| 17 Feb 2015 | 04:43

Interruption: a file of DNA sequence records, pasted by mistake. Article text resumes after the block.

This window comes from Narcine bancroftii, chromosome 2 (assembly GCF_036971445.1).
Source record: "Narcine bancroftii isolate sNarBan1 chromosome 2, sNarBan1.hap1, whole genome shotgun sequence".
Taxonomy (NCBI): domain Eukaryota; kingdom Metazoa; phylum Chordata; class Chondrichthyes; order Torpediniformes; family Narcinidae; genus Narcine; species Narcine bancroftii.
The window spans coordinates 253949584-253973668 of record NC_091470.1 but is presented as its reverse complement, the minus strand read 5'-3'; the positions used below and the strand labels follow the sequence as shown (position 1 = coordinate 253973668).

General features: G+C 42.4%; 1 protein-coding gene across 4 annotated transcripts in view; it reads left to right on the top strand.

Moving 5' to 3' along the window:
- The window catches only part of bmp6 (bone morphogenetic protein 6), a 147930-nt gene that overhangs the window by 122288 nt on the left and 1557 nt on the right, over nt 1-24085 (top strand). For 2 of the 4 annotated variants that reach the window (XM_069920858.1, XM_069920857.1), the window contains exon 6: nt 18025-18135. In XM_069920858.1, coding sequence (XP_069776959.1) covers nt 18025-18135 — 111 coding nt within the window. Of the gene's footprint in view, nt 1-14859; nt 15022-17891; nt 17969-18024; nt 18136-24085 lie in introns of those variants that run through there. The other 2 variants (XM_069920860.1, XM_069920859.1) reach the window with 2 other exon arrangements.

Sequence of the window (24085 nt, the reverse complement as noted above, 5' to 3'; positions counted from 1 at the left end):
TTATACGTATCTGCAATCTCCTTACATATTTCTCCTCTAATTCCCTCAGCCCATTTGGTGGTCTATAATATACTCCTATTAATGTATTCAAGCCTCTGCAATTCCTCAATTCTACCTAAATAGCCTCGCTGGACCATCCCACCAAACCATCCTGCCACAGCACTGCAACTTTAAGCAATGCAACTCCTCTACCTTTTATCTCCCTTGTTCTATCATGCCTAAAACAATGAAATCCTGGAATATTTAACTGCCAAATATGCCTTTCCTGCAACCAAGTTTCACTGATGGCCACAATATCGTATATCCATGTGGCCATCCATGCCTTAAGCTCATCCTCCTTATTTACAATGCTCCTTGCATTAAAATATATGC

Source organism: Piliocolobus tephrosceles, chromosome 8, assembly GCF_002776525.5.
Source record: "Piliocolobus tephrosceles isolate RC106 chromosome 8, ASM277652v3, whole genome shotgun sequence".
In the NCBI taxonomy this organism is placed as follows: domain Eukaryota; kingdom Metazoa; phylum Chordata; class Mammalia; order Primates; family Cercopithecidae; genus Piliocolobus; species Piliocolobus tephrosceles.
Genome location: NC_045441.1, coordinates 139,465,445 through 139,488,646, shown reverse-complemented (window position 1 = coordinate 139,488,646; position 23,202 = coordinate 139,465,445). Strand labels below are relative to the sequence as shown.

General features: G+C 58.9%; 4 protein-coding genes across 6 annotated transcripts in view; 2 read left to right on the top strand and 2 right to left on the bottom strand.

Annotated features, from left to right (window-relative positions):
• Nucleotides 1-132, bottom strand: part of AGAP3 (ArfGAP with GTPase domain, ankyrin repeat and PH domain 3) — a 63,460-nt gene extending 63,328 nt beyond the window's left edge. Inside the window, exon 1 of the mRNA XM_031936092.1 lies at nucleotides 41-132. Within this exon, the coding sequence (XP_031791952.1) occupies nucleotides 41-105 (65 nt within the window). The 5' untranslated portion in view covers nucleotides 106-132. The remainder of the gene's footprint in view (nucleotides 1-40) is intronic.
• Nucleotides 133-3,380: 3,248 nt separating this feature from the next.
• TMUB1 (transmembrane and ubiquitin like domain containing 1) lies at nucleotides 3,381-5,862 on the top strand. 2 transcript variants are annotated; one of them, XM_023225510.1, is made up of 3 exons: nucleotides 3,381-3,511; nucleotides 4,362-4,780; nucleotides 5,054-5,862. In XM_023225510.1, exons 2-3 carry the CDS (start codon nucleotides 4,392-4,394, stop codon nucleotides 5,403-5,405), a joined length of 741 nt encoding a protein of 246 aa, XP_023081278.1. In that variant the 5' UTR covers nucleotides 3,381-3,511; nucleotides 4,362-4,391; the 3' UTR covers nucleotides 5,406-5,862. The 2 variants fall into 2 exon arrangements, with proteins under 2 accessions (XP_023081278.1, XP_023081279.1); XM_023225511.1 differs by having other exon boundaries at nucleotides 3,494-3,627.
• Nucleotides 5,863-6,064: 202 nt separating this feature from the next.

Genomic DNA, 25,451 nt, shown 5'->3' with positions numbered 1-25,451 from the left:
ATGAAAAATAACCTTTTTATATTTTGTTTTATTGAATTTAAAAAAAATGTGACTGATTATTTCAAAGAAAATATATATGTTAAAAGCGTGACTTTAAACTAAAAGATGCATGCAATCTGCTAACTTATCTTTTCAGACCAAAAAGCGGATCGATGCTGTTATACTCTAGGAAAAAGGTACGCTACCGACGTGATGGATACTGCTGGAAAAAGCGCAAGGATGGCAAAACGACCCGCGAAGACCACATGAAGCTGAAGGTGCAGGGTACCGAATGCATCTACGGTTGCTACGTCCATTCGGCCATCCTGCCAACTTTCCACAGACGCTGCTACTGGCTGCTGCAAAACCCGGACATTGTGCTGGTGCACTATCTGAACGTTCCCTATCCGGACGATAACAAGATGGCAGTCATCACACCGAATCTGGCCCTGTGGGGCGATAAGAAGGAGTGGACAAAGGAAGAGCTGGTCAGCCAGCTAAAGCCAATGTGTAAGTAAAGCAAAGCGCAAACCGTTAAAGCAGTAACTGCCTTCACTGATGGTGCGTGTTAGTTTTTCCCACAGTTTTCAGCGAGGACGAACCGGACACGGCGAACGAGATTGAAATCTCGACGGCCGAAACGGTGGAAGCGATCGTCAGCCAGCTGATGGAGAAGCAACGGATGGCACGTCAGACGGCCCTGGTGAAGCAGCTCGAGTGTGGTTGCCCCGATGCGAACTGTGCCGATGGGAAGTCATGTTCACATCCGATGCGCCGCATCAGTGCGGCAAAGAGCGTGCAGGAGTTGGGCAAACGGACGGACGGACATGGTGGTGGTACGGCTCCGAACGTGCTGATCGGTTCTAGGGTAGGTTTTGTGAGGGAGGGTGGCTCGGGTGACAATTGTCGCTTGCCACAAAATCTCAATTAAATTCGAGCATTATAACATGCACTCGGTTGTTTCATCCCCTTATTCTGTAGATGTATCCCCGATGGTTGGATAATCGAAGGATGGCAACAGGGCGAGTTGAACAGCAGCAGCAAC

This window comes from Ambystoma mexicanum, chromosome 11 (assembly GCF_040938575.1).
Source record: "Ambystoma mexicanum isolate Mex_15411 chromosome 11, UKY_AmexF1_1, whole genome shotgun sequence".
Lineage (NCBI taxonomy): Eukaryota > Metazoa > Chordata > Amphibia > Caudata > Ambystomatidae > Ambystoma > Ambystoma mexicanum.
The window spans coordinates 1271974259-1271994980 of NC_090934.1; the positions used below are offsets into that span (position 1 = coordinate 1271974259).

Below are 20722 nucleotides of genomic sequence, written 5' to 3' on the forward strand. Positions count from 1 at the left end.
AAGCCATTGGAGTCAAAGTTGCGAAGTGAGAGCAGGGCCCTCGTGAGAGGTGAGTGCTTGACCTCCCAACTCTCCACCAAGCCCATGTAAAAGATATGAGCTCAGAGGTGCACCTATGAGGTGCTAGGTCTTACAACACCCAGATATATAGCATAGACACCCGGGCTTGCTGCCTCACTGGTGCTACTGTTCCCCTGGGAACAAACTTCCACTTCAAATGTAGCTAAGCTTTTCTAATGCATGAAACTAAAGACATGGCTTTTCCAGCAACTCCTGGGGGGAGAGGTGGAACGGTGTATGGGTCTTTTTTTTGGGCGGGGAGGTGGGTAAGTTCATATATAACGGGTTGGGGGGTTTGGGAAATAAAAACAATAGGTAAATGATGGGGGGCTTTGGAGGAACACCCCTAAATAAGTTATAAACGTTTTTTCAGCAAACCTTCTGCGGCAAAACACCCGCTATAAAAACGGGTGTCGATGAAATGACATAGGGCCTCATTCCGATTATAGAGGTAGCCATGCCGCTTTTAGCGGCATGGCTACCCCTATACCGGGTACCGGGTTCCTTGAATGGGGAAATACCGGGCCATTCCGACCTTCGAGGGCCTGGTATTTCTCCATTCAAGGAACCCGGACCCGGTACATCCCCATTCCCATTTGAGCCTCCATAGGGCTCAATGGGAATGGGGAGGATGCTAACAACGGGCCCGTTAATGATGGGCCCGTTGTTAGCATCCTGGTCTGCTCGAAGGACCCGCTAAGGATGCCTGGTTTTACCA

For 50 delicious years now, Brasserie has been up and running, keeping more or less apace with prevailing tastes in French brasserie fare. Compared with what was being served in French restaurants in the 1960s, the dishes preferred today are considerably lighter, on the whole, and Brasserie's chef, Luc Dimnet, is right in step with contemporary tastes. Dimnet was executive chef at Brasserie from 2000 to 2005 and then he was chef/owner at Buffet de la Gare in Hastings-on-Hudson. In March of this year, he was beckoned back to Brasserie by the esteemed Patina Restaurant Group, who also own and operate the Sea Grill at Rockefeller Center and the Grand Tier at the Metropolitan Opera House, among more than two-dozen other restaurants on the East and West coasts. In 2000, when Dimnet first manned the stoves at Brasserie, the renowned architects Diller and Scofidio were brought in to give the restaurant a serious facelift. They slicked up the space, giving it gravitas and substance. The main dining room is pretty enormous, with a high, layered ceiling. Curvaceous wood rounds out the north and south sides of the room. On the west side is a long bar with a wall of frosted glass displaying rows of wine bottles and 15 television monitors in a row five feet above the bar. The restaurant is fairly loud, but if you luck into one of the padded booths along the east side of the space, you should be fine. Mixologist Tim Halbert has devised some clever diversions, especially his cucumber gimlet, a gamey blend of Hendricks gin, fresh lime and muddled cucumber. Its immediate effect is restorative-it makes you sit up and take notice and then drift along happily. Both our mercurial waiter, Pete, and Brasserie's dapper manager, David Pogrebin, declared the cocktail their favorite. A paper-wrapped crusty baguette is brought, with sweet butter. (New York restaurants seem largely to have outgrown the olive oil dipping phase. I guess it depends on where and when you grew up, but I grew up with bread and butter, and hope never to outgrow it.) Chef Dimnet is Alsatian, and that region's particular cuisine is all over his menu. A roasted beet salad features red and golden beets in a purpling row interspersed with soft goat cheese medallions, all dribbled with a sherry vinaigrette. A mini-pumpkin is lightly roasted, hollowed out, and filled with escargot and sage butter. Snails never had it so good. Fanny Bay oysters (my favorite, from the coastline of British Columbia) are firm and sweet, served with a frozen spicy and tomatoey granita, letting you feel like you're eating oysters in the snow. You don't encounter roasted pheasant on too many menus around town, and that's a shame, because the meat is rich and deeply satisfying, and especially juicy in younger birds. Dimnet roasts a halved young pheasant to juicy succulence, and plates it with halved baby Brussels sprouts-the smallest I've ever seen-and lightly chewy spaetzle that I found a bit too salty. A pale golden gravy brings it all together. Cassoulet is a voluptuous beany heaven, bubbling and hot, with chunks of sausage, and hunks of smoked pork belly and bone-in duck leg. Sultry frîtes come with a rich and irresistible Cajun mayonnaise, but resist you must, or you'll never finish your entrees. Aromatic truffled creamed spinach is perfection in a bowl, fluffier and leafier than usual. Pastry chef Ken Larson blessed us with chocolate beignets: pastry shells that are an amalgam of brioche and puff pastry, stuffed with molten bittersweet chocolate goo. Cashew brittle/butter pecan ice cream makes the perfect partner. A chocolate-banana tart had a chocolaty crust with peanut butter/chocolate ice cream, all sprinkled with chocolate sprinkles. Lemon sorbet is house-made and quite tart and lovely. With so many great French restaurants now gone, from Lutèce to La Caravelle to La Côte Basque, Brasserie is to be especially treasured. -- Brasserie In the Seagram Building 100 E. 53rd St. (Between Lexington & Park avenues) 212-751-4840 Entrées: $18 to $43 [](mailto: